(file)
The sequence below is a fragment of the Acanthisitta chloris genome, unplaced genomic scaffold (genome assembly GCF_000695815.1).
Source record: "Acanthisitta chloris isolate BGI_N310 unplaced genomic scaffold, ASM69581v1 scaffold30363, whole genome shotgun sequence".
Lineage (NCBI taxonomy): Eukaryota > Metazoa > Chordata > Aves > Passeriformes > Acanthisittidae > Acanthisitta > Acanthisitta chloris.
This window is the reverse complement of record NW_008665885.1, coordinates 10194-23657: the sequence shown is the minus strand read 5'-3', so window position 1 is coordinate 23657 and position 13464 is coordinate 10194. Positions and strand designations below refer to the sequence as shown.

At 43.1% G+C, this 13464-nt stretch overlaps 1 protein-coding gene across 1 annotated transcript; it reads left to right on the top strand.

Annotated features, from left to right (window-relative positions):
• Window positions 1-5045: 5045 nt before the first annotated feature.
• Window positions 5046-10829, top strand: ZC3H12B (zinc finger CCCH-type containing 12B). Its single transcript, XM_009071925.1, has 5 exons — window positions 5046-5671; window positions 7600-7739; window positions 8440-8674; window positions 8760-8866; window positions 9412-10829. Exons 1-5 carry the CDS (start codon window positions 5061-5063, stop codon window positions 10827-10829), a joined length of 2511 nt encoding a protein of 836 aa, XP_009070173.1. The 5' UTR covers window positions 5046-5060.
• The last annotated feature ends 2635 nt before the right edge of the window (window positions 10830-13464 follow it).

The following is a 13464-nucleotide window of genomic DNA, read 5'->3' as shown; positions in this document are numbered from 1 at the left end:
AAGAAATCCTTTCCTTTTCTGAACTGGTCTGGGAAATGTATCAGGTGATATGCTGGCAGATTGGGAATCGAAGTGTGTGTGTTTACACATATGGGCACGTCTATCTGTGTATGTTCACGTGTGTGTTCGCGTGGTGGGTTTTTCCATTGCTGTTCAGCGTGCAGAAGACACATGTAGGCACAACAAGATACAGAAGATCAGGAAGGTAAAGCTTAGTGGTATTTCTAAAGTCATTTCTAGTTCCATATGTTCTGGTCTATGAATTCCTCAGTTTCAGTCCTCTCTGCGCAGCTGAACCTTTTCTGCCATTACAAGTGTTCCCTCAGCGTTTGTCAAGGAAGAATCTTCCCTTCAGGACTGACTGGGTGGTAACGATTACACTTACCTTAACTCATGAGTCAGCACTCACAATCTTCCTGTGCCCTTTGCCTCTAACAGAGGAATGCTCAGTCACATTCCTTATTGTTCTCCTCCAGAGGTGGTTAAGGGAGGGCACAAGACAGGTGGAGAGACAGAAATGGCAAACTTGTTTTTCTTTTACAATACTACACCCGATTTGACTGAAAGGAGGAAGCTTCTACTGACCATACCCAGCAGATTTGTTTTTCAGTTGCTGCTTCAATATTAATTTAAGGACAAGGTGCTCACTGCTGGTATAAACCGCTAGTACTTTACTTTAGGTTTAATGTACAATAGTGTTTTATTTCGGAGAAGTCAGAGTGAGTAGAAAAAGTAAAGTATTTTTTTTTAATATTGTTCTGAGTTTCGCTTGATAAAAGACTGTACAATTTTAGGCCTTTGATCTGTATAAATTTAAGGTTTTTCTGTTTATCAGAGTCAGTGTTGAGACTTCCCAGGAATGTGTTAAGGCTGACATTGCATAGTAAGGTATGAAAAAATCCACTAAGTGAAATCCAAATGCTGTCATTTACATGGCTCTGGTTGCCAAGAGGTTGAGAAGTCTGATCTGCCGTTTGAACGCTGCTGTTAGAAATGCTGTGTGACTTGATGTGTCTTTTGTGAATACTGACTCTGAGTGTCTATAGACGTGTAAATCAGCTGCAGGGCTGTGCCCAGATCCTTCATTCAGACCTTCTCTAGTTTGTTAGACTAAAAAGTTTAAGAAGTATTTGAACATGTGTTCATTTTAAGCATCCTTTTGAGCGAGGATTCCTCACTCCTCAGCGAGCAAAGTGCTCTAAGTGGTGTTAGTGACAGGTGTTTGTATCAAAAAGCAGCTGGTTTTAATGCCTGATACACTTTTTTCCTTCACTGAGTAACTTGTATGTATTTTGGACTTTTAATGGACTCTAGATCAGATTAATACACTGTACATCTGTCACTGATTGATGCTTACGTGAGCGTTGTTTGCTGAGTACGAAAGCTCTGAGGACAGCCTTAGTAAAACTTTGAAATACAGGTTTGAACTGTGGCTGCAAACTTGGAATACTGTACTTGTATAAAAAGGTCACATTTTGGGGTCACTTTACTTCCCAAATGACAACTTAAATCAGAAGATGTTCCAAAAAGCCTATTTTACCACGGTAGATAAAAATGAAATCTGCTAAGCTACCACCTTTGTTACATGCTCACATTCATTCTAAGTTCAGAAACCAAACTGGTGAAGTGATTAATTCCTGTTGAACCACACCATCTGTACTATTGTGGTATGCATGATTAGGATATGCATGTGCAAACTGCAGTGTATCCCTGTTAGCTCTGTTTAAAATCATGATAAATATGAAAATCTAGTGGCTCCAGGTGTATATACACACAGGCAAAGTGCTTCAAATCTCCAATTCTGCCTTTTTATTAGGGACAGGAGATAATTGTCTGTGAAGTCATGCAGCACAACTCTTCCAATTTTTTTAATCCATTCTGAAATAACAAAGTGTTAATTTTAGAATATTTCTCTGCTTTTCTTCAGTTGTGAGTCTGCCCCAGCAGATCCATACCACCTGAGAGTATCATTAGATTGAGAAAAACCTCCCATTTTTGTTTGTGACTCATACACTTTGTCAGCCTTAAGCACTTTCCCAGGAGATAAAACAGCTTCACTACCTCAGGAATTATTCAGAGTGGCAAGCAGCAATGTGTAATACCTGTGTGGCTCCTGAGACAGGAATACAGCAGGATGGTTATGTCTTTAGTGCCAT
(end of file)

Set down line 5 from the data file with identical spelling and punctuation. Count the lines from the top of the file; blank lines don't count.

At 43.1% G+C, this 13464-nt stretch overlaps 1 protein-coding gene across 1 annotated transcript; it reads left to right on the top strand.